Nine New Councils Targeted in Government Council Papers Clampdown
The Communities Department is to target nine new local authorities as part of its clampdown on aggressive council newspapers.
Local authorities Enfield, Hackney, Hillingdon, Lambeth, Luton, Medway, Newham, North Somerset and Waltham Forest have been served written notices by the government because they are still publishing fortnightly or monthly freesheets, The Times reported this week.
Flagship council papers East End Life and Greenwich Time will move to a quarterly frequency as part of the Government’s drive to eradicate council publications which damage independent local press by competing unfairly for audiences and advertisers.
The News Media Association’s’ deputy chief executive Lynne Anderson is quoted in the article saying that the NMA has long campaigned against council papers and said that it was good to see action finally being taken to stop them.
In a leader entitled ‘Tax-funded Propaganda‘, The Times said: “Was it ever right for local councils to spend taxpayers’ money publishing free newspapers? To council insiders not too worried about costs or ethics, they were an effective way to publicise their work without the bother of dissenting voices. To editors of local papers and council tax payers who took the time to read these free sheets, they were blatant propaganda. Their publication was — and is — an appalling waste of public money. It is also illegal.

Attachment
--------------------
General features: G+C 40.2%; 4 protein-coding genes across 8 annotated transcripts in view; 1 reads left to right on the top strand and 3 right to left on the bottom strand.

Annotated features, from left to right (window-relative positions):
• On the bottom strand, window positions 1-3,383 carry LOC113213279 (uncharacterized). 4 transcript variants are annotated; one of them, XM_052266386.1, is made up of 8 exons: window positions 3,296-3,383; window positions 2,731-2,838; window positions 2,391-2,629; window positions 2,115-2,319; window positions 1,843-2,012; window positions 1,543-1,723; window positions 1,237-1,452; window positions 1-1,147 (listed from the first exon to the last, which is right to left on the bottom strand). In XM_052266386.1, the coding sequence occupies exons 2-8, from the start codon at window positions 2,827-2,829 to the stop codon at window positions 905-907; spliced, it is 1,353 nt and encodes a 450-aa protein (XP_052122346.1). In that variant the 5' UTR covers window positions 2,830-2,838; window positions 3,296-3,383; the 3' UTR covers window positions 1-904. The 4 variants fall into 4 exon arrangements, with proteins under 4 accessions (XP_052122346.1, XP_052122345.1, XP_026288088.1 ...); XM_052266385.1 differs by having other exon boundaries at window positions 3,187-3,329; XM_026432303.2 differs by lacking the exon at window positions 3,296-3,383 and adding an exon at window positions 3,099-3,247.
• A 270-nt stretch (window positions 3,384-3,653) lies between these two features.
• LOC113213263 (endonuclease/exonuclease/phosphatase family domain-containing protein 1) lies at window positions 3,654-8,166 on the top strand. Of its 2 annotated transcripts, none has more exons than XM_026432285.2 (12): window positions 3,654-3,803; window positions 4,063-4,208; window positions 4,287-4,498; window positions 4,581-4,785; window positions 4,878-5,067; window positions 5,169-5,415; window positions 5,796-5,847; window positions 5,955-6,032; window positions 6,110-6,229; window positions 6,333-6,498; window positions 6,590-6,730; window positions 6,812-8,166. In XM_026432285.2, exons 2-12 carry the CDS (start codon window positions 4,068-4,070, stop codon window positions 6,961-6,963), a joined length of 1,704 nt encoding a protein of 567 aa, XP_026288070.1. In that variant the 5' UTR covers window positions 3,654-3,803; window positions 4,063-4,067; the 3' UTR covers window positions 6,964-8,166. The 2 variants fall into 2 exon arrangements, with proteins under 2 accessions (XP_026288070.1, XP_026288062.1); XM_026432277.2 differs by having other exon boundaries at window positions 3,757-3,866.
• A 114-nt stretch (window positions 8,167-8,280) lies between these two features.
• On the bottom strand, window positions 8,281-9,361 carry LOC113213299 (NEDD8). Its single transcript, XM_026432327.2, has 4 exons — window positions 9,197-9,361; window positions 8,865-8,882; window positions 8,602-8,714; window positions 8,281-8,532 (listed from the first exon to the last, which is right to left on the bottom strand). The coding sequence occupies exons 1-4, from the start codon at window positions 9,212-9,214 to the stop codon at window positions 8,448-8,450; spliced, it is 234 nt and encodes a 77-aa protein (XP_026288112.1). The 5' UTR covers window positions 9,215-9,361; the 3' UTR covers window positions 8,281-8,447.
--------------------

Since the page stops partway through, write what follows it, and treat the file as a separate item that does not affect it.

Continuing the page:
“It has taken six years of struggle to rein in these pseudo-papers. The fight was started by Eric Pickles when he was communities secretary in the early years of the coalition government and is finally bearing fruit. The last two council weeklies are to close this year.
“Mr Pickles called these papers town hall Pravdas. So did the Newspaper Society. Anyone inclined to accuse them of hyperbole should consider East End Life, published by the London borough of Tower Hamlets at an annual cost of £1.5 million. A single issue in 2012 carries six articles about the then mayor, Lutfur Rahman, and more than 1,000 words of his opinions. Mr Rahman was later convicted of electoral fraud.
“Not all council propaganda is so egregious, but it undercuts independent newspapers which scrutinise local government. They lose cover price sales and advertising, their lifeblood. Put bluntly, without local papers there would be no impartial news organisations to hold councils to account.
“Nine councils, including four London Labour strongholds, are still publishing fortnightly or monthly titles. The law lets them publish four times a year at most. They are calculating accurately and cynically that the government does not want the expense of taking them to court. It is time it made an example of them in the interests of democracy and free speech.”